GUIDANCE NOTE ON DATA PROTECTION
- This document sets out guidance that is intended to provide assistance to those advising Lodges and Chapters in relation to how personal information relating to
individual Masons must be handled by each Lodge and Chapter of which the Mason is a member.
- An earlier Guidance Note dated 15 November 2016 was circulated which reflected data protection law as it was at that time. On 25th May 2018,
the law will change in a number of ways, some of which will affect the way that Lodges and Chapters process personal data. This is as a result of the European General Data Protection Regulation
(GDPR), which takes effect on that date.
- This Guidance reflects data protection law as it will be under the GDPR, and is intended to replace entirely the Guidance Note dated 15 November 2016.
Whilst many of the requirements and obligations will not change under the new law, Lodges and Chapters are kindly requested to have regard to this Guidance Note only for an overview of their
responsibilities from 25th May 2018 onwards.
- As previously, the Guidance does not set out an exhaustive overview of the provisions of the GDPR: its purpose is to identify the principles and requirements
of key importance that are likely to be relevant to the way in which individual Lodges and Chapters deal with the information that they maintain about their members. As ever, any specific
queries or concerns in relation to data protection should be raised with the Province or District in the first instance.
- The requirements of the GDPR: a brief overview
The meaning of ‘personal data’
- This Guidance is concerned with the processing (meaning the handling of) of ‘personal data.’ Broadly speaking, ‘personal data’ is information that
relates to a living individual. Whether or not the requirements of the GDPR apply when such information is processed depends upon the way in which the information is recorded or handled.
- Information that is held on a computer, or is intended to be held on a computer, is covered by the GDPR. Therefore, the information about individual
Masons that is recorded on the UGLE database (ADelphi) is clearly covered, and the way in which that information is handled and maintained by the UGLE, the Provinces, London and Districts, all of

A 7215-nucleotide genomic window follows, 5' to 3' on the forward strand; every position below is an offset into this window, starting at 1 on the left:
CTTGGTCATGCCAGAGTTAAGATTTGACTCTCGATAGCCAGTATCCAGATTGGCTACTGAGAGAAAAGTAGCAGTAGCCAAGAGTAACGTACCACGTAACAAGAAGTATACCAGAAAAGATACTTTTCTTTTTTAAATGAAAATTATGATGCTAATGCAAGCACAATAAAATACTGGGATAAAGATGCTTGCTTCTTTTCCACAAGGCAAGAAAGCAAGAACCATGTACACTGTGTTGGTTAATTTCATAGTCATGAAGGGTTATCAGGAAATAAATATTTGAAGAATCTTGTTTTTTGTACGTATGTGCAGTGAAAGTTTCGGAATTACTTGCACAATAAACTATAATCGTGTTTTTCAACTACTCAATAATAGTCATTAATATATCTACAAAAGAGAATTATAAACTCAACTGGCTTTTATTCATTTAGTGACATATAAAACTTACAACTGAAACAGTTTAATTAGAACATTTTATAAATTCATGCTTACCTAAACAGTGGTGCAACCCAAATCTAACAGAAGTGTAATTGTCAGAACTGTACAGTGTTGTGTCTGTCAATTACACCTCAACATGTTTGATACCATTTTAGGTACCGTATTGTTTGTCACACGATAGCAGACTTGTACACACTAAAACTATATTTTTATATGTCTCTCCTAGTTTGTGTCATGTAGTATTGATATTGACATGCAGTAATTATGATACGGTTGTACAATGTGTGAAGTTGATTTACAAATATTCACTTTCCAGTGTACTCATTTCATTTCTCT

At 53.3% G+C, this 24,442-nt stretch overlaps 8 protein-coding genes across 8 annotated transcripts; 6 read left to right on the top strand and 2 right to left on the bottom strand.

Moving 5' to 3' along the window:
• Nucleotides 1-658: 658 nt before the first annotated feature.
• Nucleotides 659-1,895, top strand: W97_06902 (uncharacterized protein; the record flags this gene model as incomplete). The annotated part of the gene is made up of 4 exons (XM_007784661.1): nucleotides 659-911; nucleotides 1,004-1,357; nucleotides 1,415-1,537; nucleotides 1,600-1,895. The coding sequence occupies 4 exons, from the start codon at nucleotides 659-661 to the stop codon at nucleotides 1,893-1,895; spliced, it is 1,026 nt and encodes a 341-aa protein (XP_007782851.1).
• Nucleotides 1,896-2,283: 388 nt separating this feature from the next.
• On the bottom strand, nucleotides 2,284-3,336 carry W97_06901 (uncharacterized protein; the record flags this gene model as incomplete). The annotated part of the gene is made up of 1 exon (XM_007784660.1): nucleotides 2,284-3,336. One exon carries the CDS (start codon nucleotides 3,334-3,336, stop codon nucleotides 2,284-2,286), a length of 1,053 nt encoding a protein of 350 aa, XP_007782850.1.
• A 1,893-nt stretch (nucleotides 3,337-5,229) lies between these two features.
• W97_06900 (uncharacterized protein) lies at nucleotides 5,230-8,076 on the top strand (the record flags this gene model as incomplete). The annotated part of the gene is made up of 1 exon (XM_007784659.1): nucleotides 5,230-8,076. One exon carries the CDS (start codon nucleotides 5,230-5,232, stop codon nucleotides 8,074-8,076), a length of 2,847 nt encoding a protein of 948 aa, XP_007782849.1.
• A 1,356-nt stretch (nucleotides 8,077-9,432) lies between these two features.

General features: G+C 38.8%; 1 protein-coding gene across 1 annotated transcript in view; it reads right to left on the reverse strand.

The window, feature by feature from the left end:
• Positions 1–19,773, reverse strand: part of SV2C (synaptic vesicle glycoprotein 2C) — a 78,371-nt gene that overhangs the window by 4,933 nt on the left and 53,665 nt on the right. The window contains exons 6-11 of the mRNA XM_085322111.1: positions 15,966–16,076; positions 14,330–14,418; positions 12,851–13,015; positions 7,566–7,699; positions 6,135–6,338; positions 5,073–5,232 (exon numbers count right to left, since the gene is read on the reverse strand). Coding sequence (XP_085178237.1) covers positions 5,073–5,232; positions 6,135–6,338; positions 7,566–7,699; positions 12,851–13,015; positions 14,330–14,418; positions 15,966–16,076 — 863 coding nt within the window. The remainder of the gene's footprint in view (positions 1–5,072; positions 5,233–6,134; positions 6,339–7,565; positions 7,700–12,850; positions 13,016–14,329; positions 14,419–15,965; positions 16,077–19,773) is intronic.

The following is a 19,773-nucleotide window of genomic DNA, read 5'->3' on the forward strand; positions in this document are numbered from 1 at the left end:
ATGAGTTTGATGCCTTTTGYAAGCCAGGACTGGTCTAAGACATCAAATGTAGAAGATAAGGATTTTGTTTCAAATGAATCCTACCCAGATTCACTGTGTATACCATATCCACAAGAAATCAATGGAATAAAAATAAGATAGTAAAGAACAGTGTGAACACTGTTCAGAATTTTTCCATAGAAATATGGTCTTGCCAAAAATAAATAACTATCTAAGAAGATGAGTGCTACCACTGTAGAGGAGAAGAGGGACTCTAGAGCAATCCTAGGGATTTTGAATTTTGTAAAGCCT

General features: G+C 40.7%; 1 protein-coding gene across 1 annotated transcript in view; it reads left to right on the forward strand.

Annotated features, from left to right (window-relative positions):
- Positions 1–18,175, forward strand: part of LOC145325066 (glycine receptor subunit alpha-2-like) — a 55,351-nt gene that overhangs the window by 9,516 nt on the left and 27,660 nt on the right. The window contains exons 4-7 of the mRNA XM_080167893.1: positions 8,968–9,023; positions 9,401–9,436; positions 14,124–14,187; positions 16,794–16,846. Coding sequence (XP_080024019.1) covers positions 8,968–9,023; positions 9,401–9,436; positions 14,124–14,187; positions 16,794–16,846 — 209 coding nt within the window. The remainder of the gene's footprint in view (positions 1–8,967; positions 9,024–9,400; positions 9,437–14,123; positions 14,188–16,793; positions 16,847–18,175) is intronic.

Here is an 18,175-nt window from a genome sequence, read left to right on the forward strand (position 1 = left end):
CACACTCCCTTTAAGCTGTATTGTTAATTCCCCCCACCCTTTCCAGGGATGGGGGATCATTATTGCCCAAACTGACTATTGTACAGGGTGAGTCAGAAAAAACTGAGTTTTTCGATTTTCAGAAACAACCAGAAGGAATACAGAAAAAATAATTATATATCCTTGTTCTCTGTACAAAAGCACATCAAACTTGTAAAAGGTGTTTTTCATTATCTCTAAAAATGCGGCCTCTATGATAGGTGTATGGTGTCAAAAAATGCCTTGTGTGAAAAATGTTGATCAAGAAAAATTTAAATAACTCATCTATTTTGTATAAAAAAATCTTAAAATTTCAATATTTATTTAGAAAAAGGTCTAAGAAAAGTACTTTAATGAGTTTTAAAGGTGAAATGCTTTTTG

which have access to ADelphi, must comply with the requirements of the GDPR.
- In addition, information that is not held on a computer but which is part of what the GDPR calls a ‘filing system’ is also covered by the GDPR. Again,
whenever that information is handled in any way, the requirements of the GDPR must be complied with.
- The GDPR provides a definition of a ‘filing system.’ UGLE considers that it is very likely to cover the kind of information that Lodges and Chapters
collect and maintain about their own members. It is therefore imperative that all such information is handled in accordance with the principles of the GDPR by the nominated ‘data controller’
(which would include both individual Lodges and Chapters – see section B below for more detail).
- As a caveat to that, there are also a number of exempt ‘types’ of information, to which the GDPR will not apply. This Guidance does not explore those
exemptions in any detail, as they are unlikely to cover the information maintained by Lodges and Chapters.
The key data protection principles
The conditions for processing
- There are particular conditions that must be met before personal data can be processed at all. Very broadly, there are general conditions that apply
to all ‘personal data’, and other more stringent specific conditions that must be met in relation to ‘special categories’ of personal data (which include, inter alia, information that reveals the
individual’s racial or ethnic origin, and religious or philosophical beliefs). Information relating to an individual’s previous criminal convictions is not actually classed as a ‘special
category’ of personal data, but again, specific and more stringent conditions apply in order for this to be lawfully processed also.
- As to the general conditions, data processing which is required for a Lodge or Chapter’s day to day Masonic operations is permitted because it is in the
‘legitimate interests’ of a Lodge or Chapter, as a membership organisation. In addition and overlapping, there is arguably a contract between a Lodge or Chapter and each paying member, and the